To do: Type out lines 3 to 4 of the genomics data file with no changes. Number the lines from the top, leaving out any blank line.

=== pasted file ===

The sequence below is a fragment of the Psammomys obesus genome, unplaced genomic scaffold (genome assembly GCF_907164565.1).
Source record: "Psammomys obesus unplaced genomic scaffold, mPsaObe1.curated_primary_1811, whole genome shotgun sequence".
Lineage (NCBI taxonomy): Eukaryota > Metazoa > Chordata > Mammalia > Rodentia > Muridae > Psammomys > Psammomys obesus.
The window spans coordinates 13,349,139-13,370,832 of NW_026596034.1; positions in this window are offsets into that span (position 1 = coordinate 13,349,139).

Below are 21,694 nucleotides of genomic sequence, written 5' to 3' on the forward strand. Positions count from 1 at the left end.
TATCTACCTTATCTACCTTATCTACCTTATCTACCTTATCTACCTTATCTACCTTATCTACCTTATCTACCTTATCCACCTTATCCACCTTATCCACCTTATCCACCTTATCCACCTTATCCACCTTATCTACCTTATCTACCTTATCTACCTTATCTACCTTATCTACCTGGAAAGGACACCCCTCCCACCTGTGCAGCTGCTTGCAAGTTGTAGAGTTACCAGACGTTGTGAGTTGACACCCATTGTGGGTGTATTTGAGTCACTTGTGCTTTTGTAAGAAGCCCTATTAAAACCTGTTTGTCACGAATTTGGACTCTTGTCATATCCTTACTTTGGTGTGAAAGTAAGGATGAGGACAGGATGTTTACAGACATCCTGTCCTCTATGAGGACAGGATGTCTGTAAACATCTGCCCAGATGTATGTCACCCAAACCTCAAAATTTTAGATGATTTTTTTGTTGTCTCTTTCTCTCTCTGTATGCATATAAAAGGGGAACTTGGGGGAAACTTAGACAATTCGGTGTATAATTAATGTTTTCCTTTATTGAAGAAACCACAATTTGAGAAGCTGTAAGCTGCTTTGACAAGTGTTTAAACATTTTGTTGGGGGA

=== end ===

Lineage (NCBI taxonomy): Eukaryota > Metazoa > Chordata > Mammalia > Rodentia > Muridae > Psammomys > Psammomys obesus.
The window spans coordinates 13,349,139-13,370,832 of NW_026596034.1; positions in this window are offsets into that span (position 1 = coordinate 13,349,139).